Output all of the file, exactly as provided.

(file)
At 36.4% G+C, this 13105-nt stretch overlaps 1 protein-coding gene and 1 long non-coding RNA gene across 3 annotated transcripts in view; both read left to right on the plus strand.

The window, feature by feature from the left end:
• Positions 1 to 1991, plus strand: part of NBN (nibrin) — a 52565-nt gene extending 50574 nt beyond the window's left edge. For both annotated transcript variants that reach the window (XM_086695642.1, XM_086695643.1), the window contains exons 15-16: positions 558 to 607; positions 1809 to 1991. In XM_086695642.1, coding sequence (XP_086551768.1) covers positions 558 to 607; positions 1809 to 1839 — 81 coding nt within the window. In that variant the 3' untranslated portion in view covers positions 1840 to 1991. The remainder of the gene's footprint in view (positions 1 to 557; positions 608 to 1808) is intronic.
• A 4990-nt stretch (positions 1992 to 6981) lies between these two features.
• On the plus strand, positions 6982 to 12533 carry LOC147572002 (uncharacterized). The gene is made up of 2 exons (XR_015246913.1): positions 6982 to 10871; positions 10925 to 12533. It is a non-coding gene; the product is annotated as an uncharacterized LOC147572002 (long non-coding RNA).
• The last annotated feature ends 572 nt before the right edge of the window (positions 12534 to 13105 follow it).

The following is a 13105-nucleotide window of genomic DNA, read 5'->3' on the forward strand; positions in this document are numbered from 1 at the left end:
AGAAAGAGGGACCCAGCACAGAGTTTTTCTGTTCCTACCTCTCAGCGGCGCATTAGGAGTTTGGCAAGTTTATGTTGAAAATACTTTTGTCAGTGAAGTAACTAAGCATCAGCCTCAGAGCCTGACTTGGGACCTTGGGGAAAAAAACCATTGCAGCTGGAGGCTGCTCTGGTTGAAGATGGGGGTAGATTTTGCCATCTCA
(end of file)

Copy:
At 36.4% G+C, this 13105-nt stretch overlaps 1 protein-coding gene and 1 long non-coding RNA gene across 3 annotated transcripts in view; both read left to right on the plus strand.

The window, feature by feature from the left end:
• Positions 1 to 1991, plus strand: part of NBN (nibrin) — a 52565-nt gene extending 50574 nt beyond the window's left edge. For both annotated transcript variants that reach the window (XM_086695642.1, XM_086695643.1), the window contains exons 15-16: positions 558 to 607; positions 1809 to 1991. In XM_086695642.1, coding sequence (XP_086551768.1) covers positions 558 to 607; positions 1809 to 1839 — 81 coding nt within the window. In that variant the 3' untranslated portion in view covers positions 1840 to 1991. The remainder of the gene's footprint in view (positions 1 to 557; positions 608 to 1808) is intronic.
• A 4990-nt stretch (positions 1992 to 6981) lies between these two features.
• On the plus strand, positions 6982 to 12533 carry LOC147572002 (uncharacterized). The gene is made up of 2 exons (XR_015246913.1): positions 6982 to 10871; positions 10925 to 12533. It is a non-coding gene; the product is annotated as an uncharacterized LOC147572002 (long non-coding RNA).
• The last annotated feature ends 572 nt before the right edge of the window (positions 12534 to 13105 follow it).

The following is a 13105-nucleotide window of genomic DNA, read 5'->3' on the forward strand; positions in this document are numbered from 1 at the left end:
AGAAAGAGGGACCCAGCACAGAGTTTTTCTGTTCCTACCTCTCAGCGGCGCATTAGGAGTTTGGCAAGTTTATGTTGAAAATACTTTTGTCAGTGAAGTAACTAAGCATCAGCCTCAGAGCCTGACTTGGGACCTTGGGGAAAAAAACCATTGCAGCTGGAGGCTGCTCTGGTTGAAGATGGGGGTAGATTTTGCCATCTCA